HC Deb 07 May 1888 vol 325 cc1444-5

asked the Under Secretary of State for Foreign Affairs, in reference to a communication addressed to the Secretary of State for Foreign Affairs on the 15th of December last, by Mr. Bennett, editor of The Hackney Standard newspaper, Whether inquiry has been made from the French Government as to the case of James Williams, of Hackney, alleged to have been wrongfully imprisoned in France, and who was after wards released on the intervention of the late Lord Lyons; and, if so, what is the result of such inquiry?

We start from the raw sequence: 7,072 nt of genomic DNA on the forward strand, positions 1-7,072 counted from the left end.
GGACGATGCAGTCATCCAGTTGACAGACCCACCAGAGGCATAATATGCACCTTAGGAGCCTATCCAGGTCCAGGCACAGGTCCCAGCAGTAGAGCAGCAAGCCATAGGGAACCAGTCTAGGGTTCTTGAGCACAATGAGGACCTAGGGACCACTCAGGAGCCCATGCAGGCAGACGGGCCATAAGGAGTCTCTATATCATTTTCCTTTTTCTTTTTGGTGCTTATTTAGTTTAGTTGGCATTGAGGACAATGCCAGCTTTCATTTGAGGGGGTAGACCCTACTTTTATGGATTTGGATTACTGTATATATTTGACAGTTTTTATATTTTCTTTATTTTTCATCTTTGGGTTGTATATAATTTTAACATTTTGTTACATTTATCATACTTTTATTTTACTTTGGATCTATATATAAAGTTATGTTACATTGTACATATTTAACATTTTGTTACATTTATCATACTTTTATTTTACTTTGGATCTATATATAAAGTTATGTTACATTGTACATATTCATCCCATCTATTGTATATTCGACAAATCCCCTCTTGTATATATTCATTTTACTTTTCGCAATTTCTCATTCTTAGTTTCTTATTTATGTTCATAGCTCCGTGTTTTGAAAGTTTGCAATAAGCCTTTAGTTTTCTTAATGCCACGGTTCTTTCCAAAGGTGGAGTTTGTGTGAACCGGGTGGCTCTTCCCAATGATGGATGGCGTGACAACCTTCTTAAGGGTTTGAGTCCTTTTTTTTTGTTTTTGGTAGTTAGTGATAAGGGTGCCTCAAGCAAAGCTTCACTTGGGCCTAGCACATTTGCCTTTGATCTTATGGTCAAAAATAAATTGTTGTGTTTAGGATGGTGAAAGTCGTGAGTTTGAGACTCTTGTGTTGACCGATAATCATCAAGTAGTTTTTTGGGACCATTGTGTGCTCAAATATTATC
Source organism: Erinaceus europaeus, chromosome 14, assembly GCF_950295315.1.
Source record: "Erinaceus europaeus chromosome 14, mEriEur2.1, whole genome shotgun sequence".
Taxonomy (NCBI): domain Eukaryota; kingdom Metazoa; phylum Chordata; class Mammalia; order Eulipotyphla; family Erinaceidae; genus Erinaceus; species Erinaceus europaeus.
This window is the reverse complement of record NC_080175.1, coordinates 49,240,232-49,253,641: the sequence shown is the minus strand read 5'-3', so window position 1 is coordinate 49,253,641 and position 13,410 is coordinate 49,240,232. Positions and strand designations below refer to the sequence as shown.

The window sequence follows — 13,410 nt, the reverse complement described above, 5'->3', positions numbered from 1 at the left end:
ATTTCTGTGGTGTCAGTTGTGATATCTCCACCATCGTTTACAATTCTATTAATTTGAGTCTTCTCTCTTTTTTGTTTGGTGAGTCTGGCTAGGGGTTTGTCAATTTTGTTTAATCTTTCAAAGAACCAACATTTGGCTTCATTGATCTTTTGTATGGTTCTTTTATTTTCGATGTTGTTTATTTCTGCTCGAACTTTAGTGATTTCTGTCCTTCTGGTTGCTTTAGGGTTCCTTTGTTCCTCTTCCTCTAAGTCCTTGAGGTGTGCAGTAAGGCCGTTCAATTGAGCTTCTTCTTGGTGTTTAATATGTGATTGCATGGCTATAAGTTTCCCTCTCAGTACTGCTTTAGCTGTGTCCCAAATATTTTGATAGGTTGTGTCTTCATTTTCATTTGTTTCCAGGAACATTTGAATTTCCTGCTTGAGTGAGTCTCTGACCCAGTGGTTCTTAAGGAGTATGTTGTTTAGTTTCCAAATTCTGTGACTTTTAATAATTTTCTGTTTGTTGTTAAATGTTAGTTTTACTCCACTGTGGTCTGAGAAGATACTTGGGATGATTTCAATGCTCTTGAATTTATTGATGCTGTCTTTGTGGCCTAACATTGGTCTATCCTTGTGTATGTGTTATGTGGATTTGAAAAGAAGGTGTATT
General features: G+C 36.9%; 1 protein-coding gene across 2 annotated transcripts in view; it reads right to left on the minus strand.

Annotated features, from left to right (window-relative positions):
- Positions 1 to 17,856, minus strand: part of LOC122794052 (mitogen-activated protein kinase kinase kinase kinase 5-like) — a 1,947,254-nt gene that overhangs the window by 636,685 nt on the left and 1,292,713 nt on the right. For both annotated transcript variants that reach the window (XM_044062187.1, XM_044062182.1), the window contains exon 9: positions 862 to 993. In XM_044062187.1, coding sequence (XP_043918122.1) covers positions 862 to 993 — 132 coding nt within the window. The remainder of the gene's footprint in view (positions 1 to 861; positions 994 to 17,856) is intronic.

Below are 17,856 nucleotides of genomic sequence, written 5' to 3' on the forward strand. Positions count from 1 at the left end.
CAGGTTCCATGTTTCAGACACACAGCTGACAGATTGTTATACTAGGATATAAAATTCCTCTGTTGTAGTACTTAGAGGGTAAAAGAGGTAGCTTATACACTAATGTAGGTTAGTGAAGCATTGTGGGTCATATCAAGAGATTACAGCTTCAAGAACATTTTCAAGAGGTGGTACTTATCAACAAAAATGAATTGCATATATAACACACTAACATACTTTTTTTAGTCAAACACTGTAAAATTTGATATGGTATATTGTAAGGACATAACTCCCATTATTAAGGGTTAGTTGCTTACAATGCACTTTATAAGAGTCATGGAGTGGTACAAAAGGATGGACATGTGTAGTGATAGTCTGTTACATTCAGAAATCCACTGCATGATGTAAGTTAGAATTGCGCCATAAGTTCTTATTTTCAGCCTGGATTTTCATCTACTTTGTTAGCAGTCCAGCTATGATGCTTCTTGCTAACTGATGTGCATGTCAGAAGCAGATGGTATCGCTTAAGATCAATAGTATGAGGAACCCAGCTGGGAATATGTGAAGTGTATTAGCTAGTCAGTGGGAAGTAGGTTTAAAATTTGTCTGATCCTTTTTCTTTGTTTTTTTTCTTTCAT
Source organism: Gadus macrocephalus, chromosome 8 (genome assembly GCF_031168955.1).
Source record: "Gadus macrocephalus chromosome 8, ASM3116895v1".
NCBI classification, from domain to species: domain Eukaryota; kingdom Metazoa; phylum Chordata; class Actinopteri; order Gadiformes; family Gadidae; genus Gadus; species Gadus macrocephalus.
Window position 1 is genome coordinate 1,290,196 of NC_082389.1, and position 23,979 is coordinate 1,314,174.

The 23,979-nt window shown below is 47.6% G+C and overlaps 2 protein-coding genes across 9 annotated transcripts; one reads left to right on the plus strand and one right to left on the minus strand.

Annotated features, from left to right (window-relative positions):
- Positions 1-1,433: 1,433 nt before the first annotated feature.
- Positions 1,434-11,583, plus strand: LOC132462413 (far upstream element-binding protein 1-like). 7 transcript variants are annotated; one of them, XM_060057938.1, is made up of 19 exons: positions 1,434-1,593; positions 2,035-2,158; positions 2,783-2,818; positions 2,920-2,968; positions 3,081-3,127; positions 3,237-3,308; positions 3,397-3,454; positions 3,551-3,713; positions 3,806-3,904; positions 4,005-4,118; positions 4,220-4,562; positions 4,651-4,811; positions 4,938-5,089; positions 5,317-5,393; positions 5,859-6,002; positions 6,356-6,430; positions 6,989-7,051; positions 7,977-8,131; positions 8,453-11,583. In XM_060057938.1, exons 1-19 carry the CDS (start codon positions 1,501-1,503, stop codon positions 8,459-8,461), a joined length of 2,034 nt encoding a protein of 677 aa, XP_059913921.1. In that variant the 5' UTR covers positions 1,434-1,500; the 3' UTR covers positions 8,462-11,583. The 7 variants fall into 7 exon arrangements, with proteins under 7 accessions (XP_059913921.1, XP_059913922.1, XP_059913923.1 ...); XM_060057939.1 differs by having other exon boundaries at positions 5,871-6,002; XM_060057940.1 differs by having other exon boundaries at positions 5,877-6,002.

James Williams was convicted on March 1, 1886, of complicity in an attempted robbery in Paris, and sentenced to three years' imprisonment. It was represented by the prisoner's friends that he was innocent, and would have been acquitted had he not been mistaken at the trial for one William Chapman, who had been condemned in 1872 to three years' imprisonment for a similar offence. After appeals from Her Majesty's Embassy at Paris in his behalf, the prisoner was released on November 14, 1887, on the ground of his bad health and complete prostration, of his satisfactory conduct in prison, and in consequence of Lord Lyons's recommendation. But the French Authorities considered that Williams was guilty of the offence with which he was charged; and, although he was at first mistaken for another man of bad character, they denied that the severity of his sentence was thereby increased. Inquiries in this country showed Williams's former character to be bad, and that he had been imprisoned three times in previous years.